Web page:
I wanted to build a desktop for the first time so I got some brand new but mid-range parts. Didn't want it to be too expensive because I wasn't sure if I'd ever use it since I already have a laptop. I've ended up using it as a media/streaming PC though!
I took the HDD from one of my stepdad's old desktops, although at some point I might put an SSD in it for kicks.
When I first tried to build it, I couldn't get it to boot and left it sitting unfinished for 2 weeks thinking I'd have to take it to a repair shop because I was out of my depth. I was worried I somehow fried the motherboard because I didn't have one of those fancy static wrist bands or whatever I always saw in build videos. The fan and light for the power button turned on but nothing else. Turns out I was mis-reading the guide for the motherboard and trying to plug the PSU in wrong. Also, my approach to "cable management" was basically "as long as the wires aren't hitting the CPU fan it's good" so it's not exactly pretty inside.
Not like I have a glass case anyway.
I'm using external adapters for wifi, bluetooth, and a mouse. If I try to put any of them on a port in the back, the signal gets jammed, so my only option was either have the back facing out (so I'd have to reach around to the power button like a peasant) or use a hub to get enough USB ports on the front, since the case only has 2. I ended up sticking the hub to the top of the case with poster tape because its cord isn't long enough to have it actually rest anywhere. It looks stupid but it's functional.
I originally put Ubuntu 17.04 on it but couldn't get it to correctly underscan (my TV overscans by a loooot which I cannot just live with; read the manual and searched online to no avail, then ended up calling support just to be told only a privileged technician could turn off overscan and oh would you like us to schedule that for $100? Sorry, we can't just tell you how they do it :)....??? Never get a Hitachi TV I guess; then, for some reason Ubuntu wouldn't let me set a non-16:9 resolution and after a few days trying to figure it out and dejectedly staring at old Stack Exchange posts that were only vaguely relevant, I gave up) SO it's now running Windows 10 Enterprise LTSB. I don't want to deal with constant updates and bloatware.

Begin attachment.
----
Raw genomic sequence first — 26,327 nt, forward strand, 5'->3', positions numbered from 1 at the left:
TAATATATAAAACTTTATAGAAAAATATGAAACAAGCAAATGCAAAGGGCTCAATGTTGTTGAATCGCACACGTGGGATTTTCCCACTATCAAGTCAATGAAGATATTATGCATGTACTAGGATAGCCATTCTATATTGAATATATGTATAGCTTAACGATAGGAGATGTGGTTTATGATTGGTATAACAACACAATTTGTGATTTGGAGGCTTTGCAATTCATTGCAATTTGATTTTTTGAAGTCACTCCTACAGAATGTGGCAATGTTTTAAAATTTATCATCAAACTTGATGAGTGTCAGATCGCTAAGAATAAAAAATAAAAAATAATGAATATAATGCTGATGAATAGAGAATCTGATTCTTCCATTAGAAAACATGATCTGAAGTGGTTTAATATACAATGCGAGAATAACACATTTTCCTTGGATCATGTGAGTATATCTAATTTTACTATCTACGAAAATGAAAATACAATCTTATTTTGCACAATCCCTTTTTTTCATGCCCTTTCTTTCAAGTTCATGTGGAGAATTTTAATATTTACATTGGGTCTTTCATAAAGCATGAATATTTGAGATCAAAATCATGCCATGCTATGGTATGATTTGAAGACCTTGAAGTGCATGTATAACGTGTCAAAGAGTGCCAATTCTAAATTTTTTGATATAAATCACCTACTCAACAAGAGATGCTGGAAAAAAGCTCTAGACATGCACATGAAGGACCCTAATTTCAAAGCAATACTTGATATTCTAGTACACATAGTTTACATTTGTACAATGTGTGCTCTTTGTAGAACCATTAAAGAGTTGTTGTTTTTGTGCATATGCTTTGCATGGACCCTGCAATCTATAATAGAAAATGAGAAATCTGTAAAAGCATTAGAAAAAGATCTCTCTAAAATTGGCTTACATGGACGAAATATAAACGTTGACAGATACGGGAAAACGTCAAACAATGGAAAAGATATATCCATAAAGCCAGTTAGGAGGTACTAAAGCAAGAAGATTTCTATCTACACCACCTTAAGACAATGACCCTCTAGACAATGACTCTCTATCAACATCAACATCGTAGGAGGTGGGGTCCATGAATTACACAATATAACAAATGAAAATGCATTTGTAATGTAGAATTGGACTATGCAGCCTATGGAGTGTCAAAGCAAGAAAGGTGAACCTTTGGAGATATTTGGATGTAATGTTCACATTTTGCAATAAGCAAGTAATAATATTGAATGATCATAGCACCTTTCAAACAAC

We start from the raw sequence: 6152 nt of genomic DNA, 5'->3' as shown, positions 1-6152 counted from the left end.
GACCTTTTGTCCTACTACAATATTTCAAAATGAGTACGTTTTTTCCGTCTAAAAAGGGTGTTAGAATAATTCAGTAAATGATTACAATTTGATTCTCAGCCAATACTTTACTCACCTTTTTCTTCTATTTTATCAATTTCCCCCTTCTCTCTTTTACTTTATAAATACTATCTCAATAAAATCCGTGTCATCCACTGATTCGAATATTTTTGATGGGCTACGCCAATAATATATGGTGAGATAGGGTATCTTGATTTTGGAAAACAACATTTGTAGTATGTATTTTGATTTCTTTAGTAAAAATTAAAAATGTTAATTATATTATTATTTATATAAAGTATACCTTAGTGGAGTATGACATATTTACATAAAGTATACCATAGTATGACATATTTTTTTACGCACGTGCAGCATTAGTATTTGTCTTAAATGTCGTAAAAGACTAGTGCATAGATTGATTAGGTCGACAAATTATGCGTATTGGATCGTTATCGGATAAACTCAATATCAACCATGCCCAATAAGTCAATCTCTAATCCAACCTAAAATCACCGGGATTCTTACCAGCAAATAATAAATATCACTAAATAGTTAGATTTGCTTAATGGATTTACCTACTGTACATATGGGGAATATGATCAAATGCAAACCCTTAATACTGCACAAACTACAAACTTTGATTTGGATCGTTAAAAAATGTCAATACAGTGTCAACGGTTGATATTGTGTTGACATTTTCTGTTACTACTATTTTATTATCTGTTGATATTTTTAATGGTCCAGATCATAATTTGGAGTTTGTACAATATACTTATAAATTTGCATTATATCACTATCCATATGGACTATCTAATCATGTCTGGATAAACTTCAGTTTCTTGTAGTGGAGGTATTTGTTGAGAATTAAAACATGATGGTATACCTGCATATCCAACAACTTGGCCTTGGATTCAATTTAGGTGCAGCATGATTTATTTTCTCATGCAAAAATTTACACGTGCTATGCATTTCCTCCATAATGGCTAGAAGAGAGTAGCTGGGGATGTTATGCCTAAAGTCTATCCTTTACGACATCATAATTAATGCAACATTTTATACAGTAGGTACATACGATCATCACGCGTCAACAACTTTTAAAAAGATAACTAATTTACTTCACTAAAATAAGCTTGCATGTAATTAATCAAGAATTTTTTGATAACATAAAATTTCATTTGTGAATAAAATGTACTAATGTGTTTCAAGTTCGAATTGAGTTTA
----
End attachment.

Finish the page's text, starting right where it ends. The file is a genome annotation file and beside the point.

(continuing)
It takes maybe 45 seconds to boot and the fan & HDD are super loud during that period, so not exactly the best, but otherwise runs great. Granted I'm just watching anime, but hey at least my anime is buttery smooth.
UPDATE: Power supply has been changed to an EVGA Bronze 80+ rated 480 W and operating system is now Ubuntu 18.01 (LTS). Planning on getting a 120 GB SSD as a boot drive soon.
UPDATE 2: A 240 GB Inland Professional SSD has been added, cutting the boot time in half. It's been moved to a location with ethernet access so it no longer requires a dongle for internet access. All components have been moved to a different case. The cables are now mostly tucked away behind an internal panel instead of being a mess, the internal drive bay/setup is a lot nicer, and it has an extra USB port on the front. First 2 photos are of what it looks like now.
Works perfectly! The stock fan is kind of loud and sucky but that's expected.
It has a tacky & low quality (pixelated/blurry) MSI logo screen on boot. Otherwise it's fine.
Pretty great for a cheap case. Easy to use, not full of random sharp bits, simple but nice outer design. It has an internal wall to hide your wires behind and has a built in case fan at the back.
Sleeved cables! No complaints.